Leading the way for a global shipping industry that is bigger and more consolidated than ever: The Mumbai Maersk has broken the record for the largest amount of cargo ever stowed after leaving Malaysia last week with 19,038 TEU aboard.
Maersk Line is at the vanguard of an industry consolidated like never before, as it has struggled to deal with volatile supply and demand, excess capacity and the introduction of megaships, like the Mumbai Maersk.
With a load of 19,038 TEU, the Mumbai Maersk sets a world record for the highest-ever load and surpasses the mythical 19,000-mark for the very first time.
The consolidation of the ocean freight industry continued in the first half of 2018, as a trio of Japanese carriers merged into ONE.
Recent merger and acquisition activity commenced in the wake of the 2016 Hanjin Shipping collapse, which saw the number of major multi-trade lane shipping lines dropping from 21 in 2011 to 12 global carriers following the 2018 merger of the three Japanese carriers into Ocean Network Express and COSCO’s acquisition of OOCL.
Nine of the remaining 12 ocean carriers are members of three global alliances – 2M, OCEAN and THE Alliance – that agree on the supply of vessel capacity in the major trade routes, supplying around 90% of vessel capacity in each, amounting to 80% markey share globally.
33% – 2M
30% – Ocean Alliance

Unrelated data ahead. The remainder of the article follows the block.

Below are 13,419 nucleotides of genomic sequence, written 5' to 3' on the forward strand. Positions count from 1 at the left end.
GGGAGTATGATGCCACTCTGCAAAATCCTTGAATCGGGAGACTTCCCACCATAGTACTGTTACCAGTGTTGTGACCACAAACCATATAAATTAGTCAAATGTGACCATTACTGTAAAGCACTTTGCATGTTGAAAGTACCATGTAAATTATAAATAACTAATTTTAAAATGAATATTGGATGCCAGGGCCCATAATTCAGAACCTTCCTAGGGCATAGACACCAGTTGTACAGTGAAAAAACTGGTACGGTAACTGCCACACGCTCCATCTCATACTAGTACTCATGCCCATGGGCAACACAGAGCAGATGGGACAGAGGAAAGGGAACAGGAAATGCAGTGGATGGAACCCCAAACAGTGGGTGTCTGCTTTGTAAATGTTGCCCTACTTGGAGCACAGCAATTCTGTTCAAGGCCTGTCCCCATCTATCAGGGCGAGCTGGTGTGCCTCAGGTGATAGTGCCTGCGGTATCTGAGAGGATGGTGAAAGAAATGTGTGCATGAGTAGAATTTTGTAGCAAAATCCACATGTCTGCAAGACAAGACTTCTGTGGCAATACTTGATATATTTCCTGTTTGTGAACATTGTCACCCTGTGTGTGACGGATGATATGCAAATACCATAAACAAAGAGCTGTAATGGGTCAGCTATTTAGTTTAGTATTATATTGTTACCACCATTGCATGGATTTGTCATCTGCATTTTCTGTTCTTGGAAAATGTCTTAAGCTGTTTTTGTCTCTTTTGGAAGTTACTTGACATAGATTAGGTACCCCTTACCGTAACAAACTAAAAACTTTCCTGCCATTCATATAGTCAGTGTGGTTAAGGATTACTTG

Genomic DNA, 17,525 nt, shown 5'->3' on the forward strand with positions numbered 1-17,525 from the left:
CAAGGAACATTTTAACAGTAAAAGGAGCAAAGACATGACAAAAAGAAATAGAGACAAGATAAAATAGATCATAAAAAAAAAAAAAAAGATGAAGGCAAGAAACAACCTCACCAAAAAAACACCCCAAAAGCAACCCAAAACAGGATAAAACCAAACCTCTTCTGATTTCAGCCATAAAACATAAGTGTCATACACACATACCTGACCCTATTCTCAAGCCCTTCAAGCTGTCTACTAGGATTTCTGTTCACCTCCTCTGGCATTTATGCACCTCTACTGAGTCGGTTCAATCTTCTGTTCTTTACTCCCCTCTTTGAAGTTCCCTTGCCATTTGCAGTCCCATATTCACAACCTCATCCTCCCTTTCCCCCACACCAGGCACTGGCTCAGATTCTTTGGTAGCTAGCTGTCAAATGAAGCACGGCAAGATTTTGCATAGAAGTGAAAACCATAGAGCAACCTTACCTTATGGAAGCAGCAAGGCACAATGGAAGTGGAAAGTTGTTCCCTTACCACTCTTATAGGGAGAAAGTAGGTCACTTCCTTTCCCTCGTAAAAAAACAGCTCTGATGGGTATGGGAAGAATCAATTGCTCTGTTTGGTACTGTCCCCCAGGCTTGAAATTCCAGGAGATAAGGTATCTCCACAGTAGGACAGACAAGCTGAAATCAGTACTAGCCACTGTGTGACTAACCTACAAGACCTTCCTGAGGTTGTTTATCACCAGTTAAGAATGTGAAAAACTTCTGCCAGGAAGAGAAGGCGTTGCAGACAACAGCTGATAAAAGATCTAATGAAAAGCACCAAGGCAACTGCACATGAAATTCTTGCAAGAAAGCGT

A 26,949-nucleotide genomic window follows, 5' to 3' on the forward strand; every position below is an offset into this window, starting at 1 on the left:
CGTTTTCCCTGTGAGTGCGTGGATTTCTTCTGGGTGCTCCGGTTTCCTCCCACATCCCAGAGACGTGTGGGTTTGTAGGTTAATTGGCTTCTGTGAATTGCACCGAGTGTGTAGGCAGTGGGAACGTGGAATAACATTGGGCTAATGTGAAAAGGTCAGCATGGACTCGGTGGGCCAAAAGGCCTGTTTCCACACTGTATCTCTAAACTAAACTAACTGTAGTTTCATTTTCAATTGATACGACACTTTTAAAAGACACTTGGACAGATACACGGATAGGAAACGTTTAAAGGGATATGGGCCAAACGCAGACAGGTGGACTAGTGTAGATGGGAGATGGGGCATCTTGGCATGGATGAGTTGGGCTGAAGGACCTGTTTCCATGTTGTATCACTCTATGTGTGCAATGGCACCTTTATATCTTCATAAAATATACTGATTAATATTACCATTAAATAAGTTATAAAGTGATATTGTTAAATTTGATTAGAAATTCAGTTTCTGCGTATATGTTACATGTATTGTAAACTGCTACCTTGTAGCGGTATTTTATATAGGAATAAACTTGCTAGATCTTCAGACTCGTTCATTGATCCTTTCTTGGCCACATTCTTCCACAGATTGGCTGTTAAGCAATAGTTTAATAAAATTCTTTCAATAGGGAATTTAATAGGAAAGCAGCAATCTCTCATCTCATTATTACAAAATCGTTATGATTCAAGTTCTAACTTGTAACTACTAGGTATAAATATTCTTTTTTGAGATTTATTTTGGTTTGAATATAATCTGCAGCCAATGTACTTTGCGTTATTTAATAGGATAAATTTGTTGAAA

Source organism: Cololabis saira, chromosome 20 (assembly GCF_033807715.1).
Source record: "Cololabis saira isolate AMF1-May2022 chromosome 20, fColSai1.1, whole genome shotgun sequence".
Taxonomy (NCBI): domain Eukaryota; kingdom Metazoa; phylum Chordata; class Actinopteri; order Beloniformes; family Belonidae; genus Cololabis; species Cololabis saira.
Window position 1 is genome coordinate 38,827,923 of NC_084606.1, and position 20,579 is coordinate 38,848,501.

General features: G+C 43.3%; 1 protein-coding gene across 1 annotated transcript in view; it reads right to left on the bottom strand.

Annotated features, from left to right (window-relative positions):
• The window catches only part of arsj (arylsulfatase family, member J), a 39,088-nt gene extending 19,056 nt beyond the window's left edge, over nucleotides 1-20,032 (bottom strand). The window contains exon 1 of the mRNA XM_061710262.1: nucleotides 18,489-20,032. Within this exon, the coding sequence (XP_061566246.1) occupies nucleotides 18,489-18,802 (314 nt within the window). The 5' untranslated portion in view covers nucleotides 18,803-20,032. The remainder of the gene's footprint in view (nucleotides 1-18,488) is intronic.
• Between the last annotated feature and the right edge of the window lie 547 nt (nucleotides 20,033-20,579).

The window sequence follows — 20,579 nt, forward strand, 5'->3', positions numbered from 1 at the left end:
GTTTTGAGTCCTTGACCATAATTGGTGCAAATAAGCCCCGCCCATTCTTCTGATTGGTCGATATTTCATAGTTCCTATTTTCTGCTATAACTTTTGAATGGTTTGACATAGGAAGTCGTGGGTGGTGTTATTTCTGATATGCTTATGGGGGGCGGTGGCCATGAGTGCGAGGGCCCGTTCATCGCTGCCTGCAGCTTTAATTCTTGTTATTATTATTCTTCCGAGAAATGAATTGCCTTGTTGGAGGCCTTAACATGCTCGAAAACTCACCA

17% – THE Alliance
Maersk’s 2017 purchase of Hamburg Süd is expected to offer cost synergies of between $350 million and $400 million by 2019.
CMA CGM, the third-largest ocean carrier, is set to purchase container shipping and logistics business Containerships, which will follow their recent acquisition of a 25% stake in CEVA Logistics, a leading provider of supply chain solutions, contract logistics and freight forwarding.
A recent report to the US Freight and Maritime Commission found that, even with the reduction in the alliances and mergers of major shipping lines, the container shipping industry remains competitive.
At the beginning of 2018, ocean carriers deployed 21.1 million TEUs of ship capacity globally, a massive 70% increase from 2009.
The report concluded that alliances can be very beneficial for shippers because. “Such alliances allow participants to obtain efficiencies and cost-savings that can be passed on to customers, especially when healthy competition exists among vessel operators.”